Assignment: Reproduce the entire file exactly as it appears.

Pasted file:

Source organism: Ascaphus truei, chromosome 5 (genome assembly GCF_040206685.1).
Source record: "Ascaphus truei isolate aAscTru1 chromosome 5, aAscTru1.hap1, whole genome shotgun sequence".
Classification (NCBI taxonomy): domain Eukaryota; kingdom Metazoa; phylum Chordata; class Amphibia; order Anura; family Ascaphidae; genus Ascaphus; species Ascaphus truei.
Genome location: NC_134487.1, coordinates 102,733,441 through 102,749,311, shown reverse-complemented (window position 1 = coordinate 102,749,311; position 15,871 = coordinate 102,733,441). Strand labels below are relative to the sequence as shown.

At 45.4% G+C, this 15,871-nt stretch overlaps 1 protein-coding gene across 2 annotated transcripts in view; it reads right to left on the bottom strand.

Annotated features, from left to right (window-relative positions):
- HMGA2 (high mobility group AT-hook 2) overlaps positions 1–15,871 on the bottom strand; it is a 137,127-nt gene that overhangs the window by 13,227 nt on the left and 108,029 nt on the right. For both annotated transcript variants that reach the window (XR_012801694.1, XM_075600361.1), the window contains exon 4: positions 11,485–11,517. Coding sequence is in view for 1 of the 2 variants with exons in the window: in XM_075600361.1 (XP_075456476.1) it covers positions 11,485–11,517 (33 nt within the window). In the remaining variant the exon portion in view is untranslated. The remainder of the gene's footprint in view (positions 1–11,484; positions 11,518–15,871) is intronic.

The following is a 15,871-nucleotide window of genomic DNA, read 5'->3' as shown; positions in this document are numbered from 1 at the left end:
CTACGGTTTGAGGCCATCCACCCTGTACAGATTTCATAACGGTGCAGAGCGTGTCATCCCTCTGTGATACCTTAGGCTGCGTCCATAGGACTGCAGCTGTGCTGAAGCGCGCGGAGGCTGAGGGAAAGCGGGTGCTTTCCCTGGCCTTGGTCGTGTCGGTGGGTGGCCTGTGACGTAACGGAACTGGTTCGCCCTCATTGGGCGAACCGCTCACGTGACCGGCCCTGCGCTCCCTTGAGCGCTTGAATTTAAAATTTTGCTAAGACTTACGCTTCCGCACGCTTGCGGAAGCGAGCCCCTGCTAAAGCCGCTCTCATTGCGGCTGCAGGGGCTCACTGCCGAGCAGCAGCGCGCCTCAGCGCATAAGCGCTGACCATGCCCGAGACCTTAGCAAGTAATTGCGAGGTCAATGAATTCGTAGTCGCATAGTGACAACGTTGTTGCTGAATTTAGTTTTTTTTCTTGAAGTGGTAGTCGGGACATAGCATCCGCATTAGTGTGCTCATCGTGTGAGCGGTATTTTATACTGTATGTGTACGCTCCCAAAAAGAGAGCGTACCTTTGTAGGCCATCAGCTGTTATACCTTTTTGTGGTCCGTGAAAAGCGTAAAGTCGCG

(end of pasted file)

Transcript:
Source organism: Ascaphus truei, chromosome 5 (genome assembly GCF_040206685.1).
Source record: "Ascaphus truei isolate aAscTru1 chromosome 5, aAscTru1.hap1, whole genome shotgun sequence".
Classification (NCBI taxonomy): domain Eukaryota; kingdom Metazoa; phylum Chordata; class Amphibia; order Anura; family Ascaphidae; genus Ascaphus; species Ascaphus truei.
Genome location: NC_134487.1, coordinates 102,733,441 through 102,749,311, shown reverse-complemented (window position 1 = coordinate 102,749,311; position 15,871 = coordinate 102,733,441). Strand labels below are relative to the sequence as shown.

At 45.4% G+C, this 15,871-nt stretch overlaps 1 protein-coding gene across 2 annotated transcripts in view; it reads right to left on the bottom strand.

Annotated features, from left to right (window-relative positions):
- HMGA2 (high mobility group AT-hook 2) overlaps positions 1–15,871 on the bottom strand; it is a 137,127-nt gene that overhangs the window by 13,227 nt on the left and 108,029 nt on the right. For both annotated transcript variants that reach the window (XR_012801694.1, XM_075600361.1), the window contains exon 4: positions 11,485–11,517. Coding sequence is in view for 1 of the 2 variants with exons in the window: in XM_075600361.1 (XP_075456476.1) it covers positions 11,485–11,517 (33 nt within the window). In the remaining variant the exon portion in view is untranslated. The remainder of the gene's footprint in view (positions 1–11,484; positions 11,518–15,871) is intronic.

The following is a 15,871-nucleotide window of genomic DNA, read 5'->3' as shown; positions in this document are numbered from 1 at the left end:
CTACGGTTTGAGGCCATCCACCCTGTACAGATTTCATAACGGTGCAGAGCGTGTCATCCCTCTGTGATACCTTAGGCTGCGTCCATAGGACTGCAGCTGTGCTGAAGCGCGCGGAGGCTGAGGGAAAGCGGGTGCTTTCCCTGGCCTTGGTCGTGTCGGTGGGTGGCCTGTGACGTAACGGAACTGGTTCGCCCTCATTGGGCGAACCGCTCACGTGACCGGCCCTGCGCTCCCTTGAGCGCTTGAATTTAAAATTTTGCTAAGACTTACGCTTCCGCACGCTTGCGGAAGCGAGCCCCTGCTAAAGCCGCTCTCATTGCGGCTGCAGGGGCTCACTGCCGAGCAGCAGCGCGCCTCAGCGCATAAGCGCTGACCATGCCCGAGACCTTAGCAAGTAATTGCGAGGTCAATGAATTCGTAGTCGCATAGTGACAACGTTGTTGCTGAATTTAGTTTTTTTTCTTGAAGTGGTAGTCGGGACATAGCATCCGCATTAGTGTGCTCATCGTGTGAGCGGTATTTTATACTGTATGTGTACGCTCCCAAAAAGAGAGCGTACCTTTGTAGGCCATCAGCTGTTATACCTTTTTGTGGTCCGTGAAAAGCGTAAAGTCGCG